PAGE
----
Date of Award


Document Type


Degree Name

Doctor of Philosophy (PhD)

Legacy Department

Plant and Environmental Science


Dr. L. B. McCarty

Committee Member

Dr. W. C. Bridges

Committee Member

Dr. J. S. McElroy

Committee Member

Dr. N. Tharayil

Committee Member

Dr. T. Whitwell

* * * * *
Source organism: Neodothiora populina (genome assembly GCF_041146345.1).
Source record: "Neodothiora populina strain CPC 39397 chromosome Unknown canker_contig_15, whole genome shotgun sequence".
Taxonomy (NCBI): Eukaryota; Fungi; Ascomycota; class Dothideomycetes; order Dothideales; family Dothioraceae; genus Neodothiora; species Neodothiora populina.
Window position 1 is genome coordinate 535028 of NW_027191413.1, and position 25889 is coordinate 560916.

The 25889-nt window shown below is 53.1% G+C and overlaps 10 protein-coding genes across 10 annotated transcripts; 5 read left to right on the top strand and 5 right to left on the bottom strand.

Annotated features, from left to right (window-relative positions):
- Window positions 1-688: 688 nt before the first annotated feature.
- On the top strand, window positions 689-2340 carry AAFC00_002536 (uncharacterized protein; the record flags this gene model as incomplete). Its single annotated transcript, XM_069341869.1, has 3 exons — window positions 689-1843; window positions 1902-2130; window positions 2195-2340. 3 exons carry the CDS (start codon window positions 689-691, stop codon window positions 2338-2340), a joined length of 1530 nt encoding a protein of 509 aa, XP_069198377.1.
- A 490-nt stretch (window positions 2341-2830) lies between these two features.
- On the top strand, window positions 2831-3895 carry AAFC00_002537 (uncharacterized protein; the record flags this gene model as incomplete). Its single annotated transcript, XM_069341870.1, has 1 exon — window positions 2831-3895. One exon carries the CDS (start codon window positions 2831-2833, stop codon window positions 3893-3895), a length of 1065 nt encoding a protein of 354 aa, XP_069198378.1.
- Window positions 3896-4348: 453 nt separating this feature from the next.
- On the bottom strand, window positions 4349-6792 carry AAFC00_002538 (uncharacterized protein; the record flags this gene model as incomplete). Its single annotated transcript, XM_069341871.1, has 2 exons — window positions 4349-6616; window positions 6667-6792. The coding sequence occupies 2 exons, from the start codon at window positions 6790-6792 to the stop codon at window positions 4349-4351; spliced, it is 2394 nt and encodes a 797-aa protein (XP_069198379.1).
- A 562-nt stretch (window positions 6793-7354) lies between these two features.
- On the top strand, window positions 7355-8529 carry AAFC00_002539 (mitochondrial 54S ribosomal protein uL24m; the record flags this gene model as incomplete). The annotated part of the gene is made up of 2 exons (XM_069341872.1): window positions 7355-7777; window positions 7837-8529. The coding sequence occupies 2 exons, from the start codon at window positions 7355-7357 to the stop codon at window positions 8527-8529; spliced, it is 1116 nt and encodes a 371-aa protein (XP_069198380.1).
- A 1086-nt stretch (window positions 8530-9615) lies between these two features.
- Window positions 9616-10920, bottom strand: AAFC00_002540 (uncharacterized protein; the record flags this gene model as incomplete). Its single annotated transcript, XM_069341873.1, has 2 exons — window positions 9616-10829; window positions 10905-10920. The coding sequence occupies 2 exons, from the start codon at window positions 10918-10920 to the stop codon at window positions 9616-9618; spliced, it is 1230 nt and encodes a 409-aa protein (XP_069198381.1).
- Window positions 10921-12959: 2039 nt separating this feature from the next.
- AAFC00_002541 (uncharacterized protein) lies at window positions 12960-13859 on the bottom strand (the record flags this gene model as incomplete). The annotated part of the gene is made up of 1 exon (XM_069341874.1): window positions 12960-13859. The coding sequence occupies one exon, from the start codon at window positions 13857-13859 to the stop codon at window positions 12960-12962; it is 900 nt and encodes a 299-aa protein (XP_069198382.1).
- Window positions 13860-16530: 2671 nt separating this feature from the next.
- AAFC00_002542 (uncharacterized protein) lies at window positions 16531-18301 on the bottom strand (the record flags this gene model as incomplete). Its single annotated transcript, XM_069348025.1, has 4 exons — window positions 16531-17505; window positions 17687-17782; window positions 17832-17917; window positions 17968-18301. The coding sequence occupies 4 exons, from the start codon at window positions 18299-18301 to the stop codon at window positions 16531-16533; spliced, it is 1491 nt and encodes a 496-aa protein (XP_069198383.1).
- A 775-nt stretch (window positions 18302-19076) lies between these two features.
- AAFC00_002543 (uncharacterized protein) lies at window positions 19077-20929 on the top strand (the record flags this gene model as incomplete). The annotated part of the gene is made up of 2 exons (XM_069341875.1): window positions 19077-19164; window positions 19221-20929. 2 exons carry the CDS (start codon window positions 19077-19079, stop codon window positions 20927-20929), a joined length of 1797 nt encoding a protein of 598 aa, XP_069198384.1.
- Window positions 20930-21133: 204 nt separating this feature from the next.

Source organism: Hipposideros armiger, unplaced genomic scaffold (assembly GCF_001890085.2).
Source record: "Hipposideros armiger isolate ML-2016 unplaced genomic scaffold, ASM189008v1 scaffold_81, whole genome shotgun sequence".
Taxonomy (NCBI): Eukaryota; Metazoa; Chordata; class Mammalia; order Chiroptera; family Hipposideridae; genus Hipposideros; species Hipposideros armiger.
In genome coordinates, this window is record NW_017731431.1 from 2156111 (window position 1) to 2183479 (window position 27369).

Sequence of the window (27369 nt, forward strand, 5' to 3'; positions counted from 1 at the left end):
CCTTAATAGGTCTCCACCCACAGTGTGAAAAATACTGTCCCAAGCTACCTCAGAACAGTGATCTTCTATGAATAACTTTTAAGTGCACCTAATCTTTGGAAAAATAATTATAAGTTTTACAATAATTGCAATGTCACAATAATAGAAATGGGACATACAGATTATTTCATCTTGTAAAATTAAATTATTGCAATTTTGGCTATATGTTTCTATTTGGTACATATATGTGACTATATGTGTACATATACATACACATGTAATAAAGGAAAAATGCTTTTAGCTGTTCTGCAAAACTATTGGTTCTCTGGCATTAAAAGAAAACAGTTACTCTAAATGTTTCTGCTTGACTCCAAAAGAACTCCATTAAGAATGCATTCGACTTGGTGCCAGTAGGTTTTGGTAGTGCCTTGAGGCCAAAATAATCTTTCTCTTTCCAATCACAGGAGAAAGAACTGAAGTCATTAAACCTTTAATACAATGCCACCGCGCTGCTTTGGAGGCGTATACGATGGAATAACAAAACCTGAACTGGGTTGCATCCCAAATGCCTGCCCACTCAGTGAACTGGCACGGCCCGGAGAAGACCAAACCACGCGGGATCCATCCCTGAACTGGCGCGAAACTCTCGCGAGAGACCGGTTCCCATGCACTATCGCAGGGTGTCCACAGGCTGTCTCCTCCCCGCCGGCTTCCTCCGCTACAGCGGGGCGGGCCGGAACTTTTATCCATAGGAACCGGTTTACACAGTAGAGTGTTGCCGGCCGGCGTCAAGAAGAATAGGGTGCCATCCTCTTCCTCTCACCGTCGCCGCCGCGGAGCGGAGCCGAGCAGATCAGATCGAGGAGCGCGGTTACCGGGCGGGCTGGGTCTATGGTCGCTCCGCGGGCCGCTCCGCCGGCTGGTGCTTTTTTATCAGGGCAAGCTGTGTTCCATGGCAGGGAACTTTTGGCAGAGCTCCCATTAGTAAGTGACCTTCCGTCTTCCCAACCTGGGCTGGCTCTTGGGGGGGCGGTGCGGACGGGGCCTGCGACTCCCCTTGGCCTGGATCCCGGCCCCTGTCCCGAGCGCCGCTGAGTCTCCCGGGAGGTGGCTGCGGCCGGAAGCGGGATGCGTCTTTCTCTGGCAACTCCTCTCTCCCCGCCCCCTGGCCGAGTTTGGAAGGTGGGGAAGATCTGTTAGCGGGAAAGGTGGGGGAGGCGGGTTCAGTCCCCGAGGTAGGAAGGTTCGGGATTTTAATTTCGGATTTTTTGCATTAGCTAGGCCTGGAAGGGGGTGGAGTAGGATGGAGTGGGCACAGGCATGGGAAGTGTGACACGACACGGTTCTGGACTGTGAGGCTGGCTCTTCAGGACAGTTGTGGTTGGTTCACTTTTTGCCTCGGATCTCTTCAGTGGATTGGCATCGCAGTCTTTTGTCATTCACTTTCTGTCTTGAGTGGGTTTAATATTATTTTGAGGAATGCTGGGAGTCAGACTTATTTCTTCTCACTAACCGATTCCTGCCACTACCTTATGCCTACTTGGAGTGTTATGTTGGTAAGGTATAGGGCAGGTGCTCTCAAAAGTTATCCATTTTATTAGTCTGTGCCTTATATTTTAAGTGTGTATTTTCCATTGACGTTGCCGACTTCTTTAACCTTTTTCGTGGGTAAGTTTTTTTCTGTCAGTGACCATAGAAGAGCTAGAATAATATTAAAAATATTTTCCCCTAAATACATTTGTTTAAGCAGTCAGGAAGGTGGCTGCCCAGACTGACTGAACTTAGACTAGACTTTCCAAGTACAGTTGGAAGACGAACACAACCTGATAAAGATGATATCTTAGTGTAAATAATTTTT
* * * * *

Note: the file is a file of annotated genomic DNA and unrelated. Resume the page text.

Annual bluegrass (Poa annua L.) is one of the most pervasive, adaptable, and variable plant species in the world and is the most problematic winter annual weed in managed turfgrass. Its prolific seedhead production regardless of mowing height, clumping growth habit, and lack of tolerance to stress reduces turfgrass aesthetic quality and playability on golf courses. Its ability to germinate almost year-round influences cultural practices and herbicide use. Herbicides are an integral part of a weed control program for all weeds that invade a desirable turfgrass stand. However, inappropriate use of herbicides results in herbicide resistance issues. In recent years, the number of annual bluegrass populations on golf courses resistant to herbicides has increased. Currently, this weed is resistant to 9 mechanisms of action worldwide. Most recently, resistance has evolved to acetolactate synthase (ALS) inhibitors and glyphosate, both of which are integral herbicides for annual bluegrass control. Therefore, the purpose of this research was to investigate ecological, physiological, and molecular characteristics of resistance to these herbicides in order to increase the understanding of annual bluegrass herbicide resistance. Studies included diagnosing resistant biotypes, assays of enzyme activity, DNA sequencing, and simulation modeling. Beyond the issue of herbicide resistance, control remains difficult in all commercial turfgrass situations. Additional studies investigated annual bluegrass control in creeping bentgrass putting greens and bermudagrass fairways overseeded with perennial ryegrass with current and experimental herbicides and plant growth regulators to determine best management practices for controlling annual bluegrass. To diagnose resistance to ALS-inhibiting herbicides in biotypes from South Carolina and Georgia, dose-response experiments and ALS activity assays were conducted on mature annual bluegrass plants using trifloxysulfuron, foramsulfuron, and bispyribac-sodium. For dose-response experiments, I50 values for susceptible (S) biotypes were 13.6 g ai ha-1 for trifloxysulfuron, 7.0 g ai ha-1 for foramsulfuron, and 38.3 g ai ha-1 for bispyribac-sodium. Fifty percent shoot biomass reduction was not observed in either the South Carolina (CI) or Georgia (FP) biotypes at eight times the labeled field rate of all ALS-inhibiting herbicides tested. For in vivo tests of ALS activity, the CI biotype yielded I50 values 3650, 3290, and 13 times S biotypes following treatment with trifloxysulfuron, foramsulfuron, and bispyribac-sodium, respectively. Similarly, I50 values for the FP biotype were 316, 140 and 64 times greater than S biotypes following the same herbicide treatments. This confirms high levels of annual bluegrass resistance to multiple ALS-inhibiting herbicides in South Carolina and Georgia. Further investigations into enzyme and growth characteristics of ALS-resistant annual bluegrass were conducted with a biotype from Alabama (GN) containing a mutation in the ALS gene resulting in a Trp574 to Leu amino acid substitution. Compared to the susceptible (VS) biotype, the GN biotype exhibited a 27- and 10-fold resistance to trifloxysulfuron at the whole plant level and under in vitro conditions, respectively. No significant differences were observed in Km (pyruvate) or extractable ALS activity between biotypes, but the Vmax was higher for the GN biotype. The feedback inhibition of ALS activity by the branched-chain amino acids was higher for the GN biotype than the VS biotype, with leucine, valine, and isoleucine inhibiting ALS activity 20, 6, and 4% more in the R biotype, respectively. The GN biotype produced more inflorescences and seeds per plant in comparison with the VS biotype, but relative growth rates between biotypes were similar at all harvest intervals. This provides baseline information regarding ALS enzyme response, vegetative growth, and reproduction characteristics of annual bluegrass biotypes resistant and susceptible to ALS-inhibiting herbicides. Glyphosate is used in the transition zone to control annual bluegrass in fully dormant warm-season grasses. A suspected resistant (CN) biotype of annual bluegrass was identified on a golf course in South Carolina after at least 10 consecutive years of glyphosate application. Resistance was confirmed after 4.4 times more glyphosate was required to reduce growth 50% compared to a standard susceptible (VS) biotype. Further studies were conducted to determine the mechanism conferring glyphosate resistance in the CN biotype. Leaf discs of both biotypes accumulated shikimate in response to increasing glyphosate concentration, but the I50 for EPSP synthase inhibition in the CN biotype was 3.5-fold higher than the S biotype. At the whole plant level, similar levels of shikimate accumulation were observed between biotypes at 6 and 24 hours after treatment (HAT) with glyphosate, but greater shikimate accumulation occurred in the VS biotype at 72, 120, and 168 HAT. Shikimate levels decreased in the CN biotype after 72 HAT. There were no differences in 14C-glyphosate uptake between biotypes. However, more 14C-glyphosate translocated out of the treated leaf in the CN biotype and into root tissues over time compared to the VS biotype. Partial sequencing of the EPSP synthase gene revealed a heterozygous mutation at Pro106 which resulted in a substitution of Ala. These results represent the first documentation of a Pro106 to Ala substitution as the mechanism of glyphosate resistance in annual bluegrass and the first report of glyphosate-resistant annual bluegrass in South Carolina. A basic simulation model was developed for the evaluation of herbicide resistance evolution in golf course populations of annual bluegrass, to understand key biological parameters of annual bluegrass which result in high resistance risks, to evaluate several annual bluegrass management programs for golf course fairways and their relative risks for selecting resistance, and to compare two herbicides (i.e., glyphosate and ALS-inhibitors) to determine how their respective characteristics influence resistance evolution in turfgrass systems. Annual bluegrass biological characteristics, typical turfgrass weed management strategies, and several genetic parameters were used in the simulations. Values and ranges for parameters were determined via review of the literature and field observations. In these simulations, the first population with evolved herbicide resistance was predicted after 5 and 9 yr of annual use of ALS-inhibitors and glyphosate, respectively. Several herbicide use strategies were subsequently simulated to assess their potential for managing resistance and included using alternate mechanisms of action in rotation or using these herbicides in combination with PRE or POST herbicides for early annual bluegrass control. The most effective use strategy for glyphosate was rotating mechanism of action. In comparison, the most effective resistance management strategy for ALS-inhibitors was applying a PRE or POST herbicide for early control followed by rotating ALS-inhibitors with an alternate mechanism of action in late winter. Regardless of which strategy was used, >90% resistance risk was predicted for either herbicide after 40 years. Biological parameters including seed bank density, annual germination proportion, and seed removal had significant influence on resistance evolution. These simulations suggest annual bluegrass population dynamics contribute to its propensity to develop herbicide resistance and highlight the need for integrated control programs to manage resistance. Field trials in creeping bentgrass putting greens revealed the best currently labeled annual bluegrass management options is multiple applications of paclobutrazol in fall and spring. This provided 70%. All methiozolin treatments provided >70% control after two years at two locations, but this herbicide is not currently registered for use. When it becomes registered, the best program in the transition zone will be multiple applications at low rates during the fall and spring. All other treatments failed to provide satisfactory control or seedhead suppression. In overseeded ryegrass, methiozolin and amicarbazone either did not consistently control annual bluegrass or damaged ryegrass beyond an acceptable threshold. Single herbicide applications in overseeded ryegrass will not provide acceptable control. The best program consists of a preemergence herbicide, an early postemergence application with a sulfonylurea herbicide, and a postemergence application with either ethofumesate or bispyribac-sodium. In summary, annual bluegrass remains as the most problematic weed for managed turfgrasses. Herbicide resistance to many mechanisms of action increases the difficulty of control of this weed. There are only three labeled mechanisms of action for turfgrass where annual bluegrass has not evolved resistance. Thus, turfgrass managers must use integrated programs to prevent resistance from developing. Where resistance to a single herbicide exists, it is of utmost importance to develop sound herbicide use practices such that multiple resistance will not evolve. Future research should continue to investigate herbicide resistant populations of annual bluegrass, management programs which are best suited to delay or prevent resistance, and new herbicides which provide alternative mechanisms of action for its control.